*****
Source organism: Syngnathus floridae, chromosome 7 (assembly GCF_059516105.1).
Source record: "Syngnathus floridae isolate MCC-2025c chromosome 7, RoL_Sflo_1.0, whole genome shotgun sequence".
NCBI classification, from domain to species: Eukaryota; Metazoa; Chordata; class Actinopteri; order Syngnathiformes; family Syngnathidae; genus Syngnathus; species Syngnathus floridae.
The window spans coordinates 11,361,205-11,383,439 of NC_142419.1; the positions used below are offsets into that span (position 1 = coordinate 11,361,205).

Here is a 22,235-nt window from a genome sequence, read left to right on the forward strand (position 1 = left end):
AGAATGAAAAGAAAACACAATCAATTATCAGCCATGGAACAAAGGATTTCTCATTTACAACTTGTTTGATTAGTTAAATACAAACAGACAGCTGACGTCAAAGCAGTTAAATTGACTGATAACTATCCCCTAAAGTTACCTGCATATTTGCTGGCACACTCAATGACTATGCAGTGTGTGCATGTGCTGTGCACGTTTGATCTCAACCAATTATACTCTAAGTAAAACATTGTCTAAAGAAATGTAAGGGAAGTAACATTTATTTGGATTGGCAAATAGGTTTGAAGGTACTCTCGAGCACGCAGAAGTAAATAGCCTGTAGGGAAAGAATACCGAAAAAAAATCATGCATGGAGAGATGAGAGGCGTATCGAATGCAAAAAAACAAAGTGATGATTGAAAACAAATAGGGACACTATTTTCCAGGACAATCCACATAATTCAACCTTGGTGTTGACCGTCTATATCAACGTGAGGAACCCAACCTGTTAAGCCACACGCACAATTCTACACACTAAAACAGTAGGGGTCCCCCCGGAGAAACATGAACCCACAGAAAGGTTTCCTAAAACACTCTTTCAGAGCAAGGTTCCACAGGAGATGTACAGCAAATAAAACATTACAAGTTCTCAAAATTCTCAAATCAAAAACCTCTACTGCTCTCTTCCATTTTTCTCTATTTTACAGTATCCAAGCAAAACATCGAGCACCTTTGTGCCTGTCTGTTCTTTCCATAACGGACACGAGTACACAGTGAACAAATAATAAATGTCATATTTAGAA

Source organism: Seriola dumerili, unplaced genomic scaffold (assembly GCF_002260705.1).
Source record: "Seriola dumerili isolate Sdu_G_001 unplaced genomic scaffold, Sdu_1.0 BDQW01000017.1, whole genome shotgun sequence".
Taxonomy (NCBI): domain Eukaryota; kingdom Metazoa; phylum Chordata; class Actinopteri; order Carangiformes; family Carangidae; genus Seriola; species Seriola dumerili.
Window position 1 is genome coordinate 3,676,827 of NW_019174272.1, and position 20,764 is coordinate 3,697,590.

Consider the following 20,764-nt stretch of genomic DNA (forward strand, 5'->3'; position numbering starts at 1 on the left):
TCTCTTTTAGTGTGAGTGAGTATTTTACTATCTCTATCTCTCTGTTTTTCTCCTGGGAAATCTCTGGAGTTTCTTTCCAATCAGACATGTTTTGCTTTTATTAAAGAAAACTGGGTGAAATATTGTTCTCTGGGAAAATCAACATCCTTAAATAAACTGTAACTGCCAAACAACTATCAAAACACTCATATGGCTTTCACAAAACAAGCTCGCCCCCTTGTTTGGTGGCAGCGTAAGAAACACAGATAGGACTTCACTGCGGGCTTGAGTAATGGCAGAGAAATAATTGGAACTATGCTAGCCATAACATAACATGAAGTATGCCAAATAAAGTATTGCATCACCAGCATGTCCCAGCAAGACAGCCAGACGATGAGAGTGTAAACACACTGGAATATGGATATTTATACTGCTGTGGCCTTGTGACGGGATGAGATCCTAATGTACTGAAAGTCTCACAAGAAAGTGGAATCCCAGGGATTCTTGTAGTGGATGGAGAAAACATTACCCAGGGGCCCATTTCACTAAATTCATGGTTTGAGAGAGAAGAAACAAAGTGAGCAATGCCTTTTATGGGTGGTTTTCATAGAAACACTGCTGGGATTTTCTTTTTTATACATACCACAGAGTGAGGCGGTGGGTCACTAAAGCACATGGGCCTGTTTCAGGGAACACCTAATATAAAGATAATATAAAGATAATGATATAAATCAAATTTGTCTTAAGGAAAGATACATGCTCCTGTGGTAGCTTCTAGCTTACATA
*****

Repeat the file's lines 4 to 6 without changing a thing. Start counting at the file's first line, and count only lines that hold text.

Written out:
The window spans coordinates 11,361,205-11,383,439 of NC_142419.1; the positions used below are offsets into that span (position 1 = coordinate 11,361,205).

Here is a 22,235-nt window from a genome sequence, read left to right on the forward strand (position 1 = left end):
AGAATGAAAAGAAAACACAATCAATTATCAGCCATGGAACAAAGGATTTCTCATTTACAACTTGTTTGATTAGTTAAATACAAACAGACAGCTGACGTCAAAGCAGTTAAATTGACTGATAACTATCCCCTAAAGTTACCTGCATATTTGCTGGCACACTCAATGACTATGCAGTGTGTGCATGTGCTGTGCACGTTTGATCTCAACCAATTATACTCTAAGTAAAACATTGTCTAAAGAAATGTAAGGGAAGTAACATTTATTTGGATTGGCAAATAGGTTTGAAGGTACTCTCGAGCACGCAGAAGTAAATAGCCTGTAGGGAAAGAATACCGAAAAAAAATCATGCATGGAGAGATGAGAGGCGTATCGAATGCAAAAAAACAAAGTGATGATTGAAAACAAATAGGGACACTATTTTCCAGGACAATCCACATAATTCAACCTTGGTGTTGACCGTCTATATCAACGTGAGGAACCCAACCTGTTAAGCCACACGCACAATTCTACACACTAAAACAGTAGGGGTCCCCCCGGAGAAACATGAACCCACAGAAAGGTTTCCTAAAACACTCTTTCAGAGCAAGGTTCCACAGGAGATGTACAGCAAATAAAACATTACAAGTTCTCAAAATTCTCAAATCAAAAACCTCTACTGCTCTCTTCCATTTTTCTCTATTTTACAGTATCCAAGCAAAACATCGAGCACCTTTGTGCCTGTCTGTTCTTTCCATAACGGACACGAGTACACAGTGAACAAATAATAAATGTCATATTTAGAA